National Geographic : 2013 Jun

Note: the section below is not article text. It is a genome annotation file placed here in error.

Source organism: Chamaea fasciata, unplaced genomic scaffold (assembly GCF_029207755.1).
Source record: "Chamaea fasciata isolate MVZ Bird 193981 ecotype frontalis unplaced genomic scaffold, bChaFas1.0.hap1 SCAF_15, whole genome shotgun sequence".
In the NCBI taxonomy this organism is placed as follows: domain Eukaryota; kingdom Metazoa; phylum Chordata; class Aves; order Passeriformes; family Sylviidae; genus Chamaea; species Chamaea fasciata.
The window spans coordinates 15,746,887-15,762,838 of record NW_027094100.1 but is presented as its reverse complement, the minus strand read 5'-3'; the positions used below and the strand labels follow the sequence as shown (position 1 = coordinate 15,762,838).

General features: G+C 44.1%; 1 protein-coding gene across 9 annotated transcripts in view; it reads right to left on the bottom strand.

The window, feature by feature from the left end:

LETTERS I have a greater appreciation and respect for the incredible determination of the Kyrgyz people to not only survive but thrive in an extremely harsh living environment. Thank you for the insight. JaMes a. schwarTZ Philadelphia, Pennsylvania River Otters In an otherwise delightful article your captions will raise the hackles of Shetlanders anywhere in the world. For the better part of the 1980s I was the chief executive of the Shetland Islands Council. people may be polite to avoid offending an incomer, but in truth “the Shetlands” is an un- forgivable solecism, which they may let pass but will not forget. Shetland is the name they favor, and Shetland is the name that should be used whenever their homeland is mentioned in conversation or in writing. MiKe GerrarD warwickshire, england Soccer So much déjà vu. In South America our mothers helped us make balls by stuffing and sewing socks. They flew like comets. eDGarD arolas vancouver, British columbia NEXT: Ocean Currents The ocean currents picture reminded me of van Gogh’s “Starry night.” Watching the video on my Kindle made me imagine his paintings in motion. pretty cool. Tina roy canterbury, connecticut Healing Venom As a type 2 diabetic, I found a friend in the Gila monster several years ago. My endo- crinologist suggested I try a new medicine derived from the saliva of this reptile. The results have been very positive. My blood sugar is tightly controlled, and I’ve had some weight loss. As Jennifer Holland’s story shows, we benefit from the molecular gifts of toxic animals in the fight against a host of debilitating diseases. We owe a lot to the researchers who are creating these gifts. MarTin sorensen lakewood, colorado For more than a quarter of a century I have been unhappily and regularly injected with venom from spiders in my portland, Maine, garden. The work of their venom goes on sometimes for months, slowly dissolving flesh, creating a tunnel through tissues. I never considered that this irritating process might actually benefit someone. I will stop ranting at my spiders and thank them instead. Jacqueline MasT Portland, Maine Bill Haast, founder of the Miami Serpentarium and a longtime friend of our family’s, was a great believer in the healing power of snake venom. Bill regularly injected himself with venom; he had survived count- less bites of poisonous snakes before his death in 2011 at the age of 100. He once offered to give my grandmother cobra venom shots to alleviate her severe arthritis. She declined. ellen D. MurPhy Portland, Maine Wakhan Corridor I commented to my wife as I started reading, “I bet they won’t explain how the Kyrgyz keep car batteries and cell phones charged on the ‘roof of the world.’ ” JacK PolanD Fort collins, colorado The article mentions that the Kyrgyz use solar panels to charge the car batteries that charge their cell phones but doesn’t explain how. Single panels are placed on the roofs of mud houses, and wires are run from the solar panel into the house—often through a cracked window, according to photographer Matthieu Paley—to a car battery inside. The article reads: “He’s diminutive too, no more than five feet seven.” The average height for a male in the U.S . is only five feet ten, in Iran five feet three, in India five feet five. I hardly think that five feet seven could in any way be seen as diminutive. John lucas seattle, washington as a type 2 diabetic, i found a friend in the Gila monster several years ago.